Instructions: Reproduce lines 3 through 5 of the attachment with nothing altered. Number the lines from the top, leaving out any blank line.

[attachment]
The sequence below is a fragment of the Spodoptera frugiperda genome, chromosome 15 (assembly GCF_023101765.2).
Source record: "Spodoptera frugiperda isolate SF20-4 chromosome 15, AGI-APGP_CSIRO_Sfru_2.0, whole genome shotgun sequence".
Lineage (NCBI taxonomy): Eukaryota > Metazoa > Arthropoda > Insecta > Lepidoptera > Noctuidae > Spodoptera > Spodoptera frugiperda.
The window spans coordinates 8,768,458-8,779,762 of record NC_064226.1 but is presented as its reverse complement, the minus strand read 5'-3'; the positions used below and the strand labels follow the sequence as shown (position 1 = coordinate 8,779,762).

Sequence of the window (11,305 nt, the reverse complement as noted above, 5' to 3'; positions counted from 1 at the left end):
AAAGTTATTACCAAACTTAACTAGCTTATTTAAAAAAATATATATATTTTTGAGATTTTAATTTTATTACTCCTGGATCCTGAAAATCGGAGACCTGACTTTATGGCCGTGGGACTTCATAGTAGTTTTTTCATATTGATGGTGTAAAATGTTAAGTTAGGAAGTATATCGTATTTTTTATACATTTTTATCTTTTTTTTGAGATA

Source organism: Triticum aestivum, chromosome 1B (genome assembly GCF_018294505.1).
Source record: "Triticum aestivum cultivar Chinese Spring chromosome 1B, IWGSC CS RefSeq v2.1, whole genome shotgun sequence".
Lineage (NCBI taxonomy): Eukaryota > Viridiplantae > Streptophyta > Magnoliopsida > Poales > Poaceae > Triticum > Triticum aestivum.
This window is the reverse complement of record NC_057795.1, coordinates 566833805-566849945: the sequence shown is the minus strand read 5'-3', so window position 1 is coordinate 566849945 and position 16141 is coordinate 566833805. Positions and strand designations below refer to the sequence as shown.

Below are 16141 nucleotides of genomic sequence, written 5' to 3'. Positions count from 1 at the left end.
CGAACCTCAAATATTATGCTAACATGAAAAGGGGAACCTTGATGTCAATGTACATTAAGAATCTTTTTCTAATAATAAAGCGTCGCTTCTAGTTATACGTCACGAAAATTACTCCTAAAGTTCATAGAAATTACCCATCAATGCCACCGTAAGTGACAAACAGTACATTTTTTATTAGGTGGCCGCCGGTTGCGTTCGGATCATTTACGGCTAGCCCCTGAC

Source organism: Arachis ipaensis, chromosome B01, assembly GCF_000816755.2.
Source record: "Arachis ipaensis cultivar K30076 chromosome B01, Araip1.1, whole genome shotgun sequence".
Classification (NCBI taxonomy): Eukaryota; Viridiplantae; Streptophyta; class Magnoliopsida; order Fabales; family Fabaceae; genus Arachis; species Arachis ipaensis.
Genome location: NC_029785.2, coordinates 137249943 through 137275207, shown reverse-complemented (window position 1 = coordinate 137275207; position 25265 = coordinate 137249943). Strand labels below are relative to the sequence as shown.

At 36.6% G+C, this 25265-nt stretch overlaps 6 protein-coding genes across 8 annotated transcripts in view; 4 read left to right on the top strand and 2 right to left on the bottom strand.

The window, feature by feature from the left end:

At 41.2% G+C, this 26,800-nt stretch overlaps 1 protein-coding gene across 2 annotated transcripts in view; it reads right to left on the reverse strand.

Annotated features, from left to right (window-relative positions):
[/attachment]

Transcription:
Lineage (NCBI taxonomy): Eukaryota > Metazoa > Arthropoda > Insecta > Lepidoptera > Noctuidae > Spodoptera > Spodoptera frugiperda.
The window spans coordinates 8,768,458-8,779,762 of record NC_064226.1 but is presented as its reverse complement, the minus strand read 5'-3'; the positions used below and the strand labels follow the sequence as shown (position 1 = coordinate 8,779,762).

Sequence of the window (11,305 nt, the reverse complement as noted above, 5' to 3'; positions counted from 1 at the left end):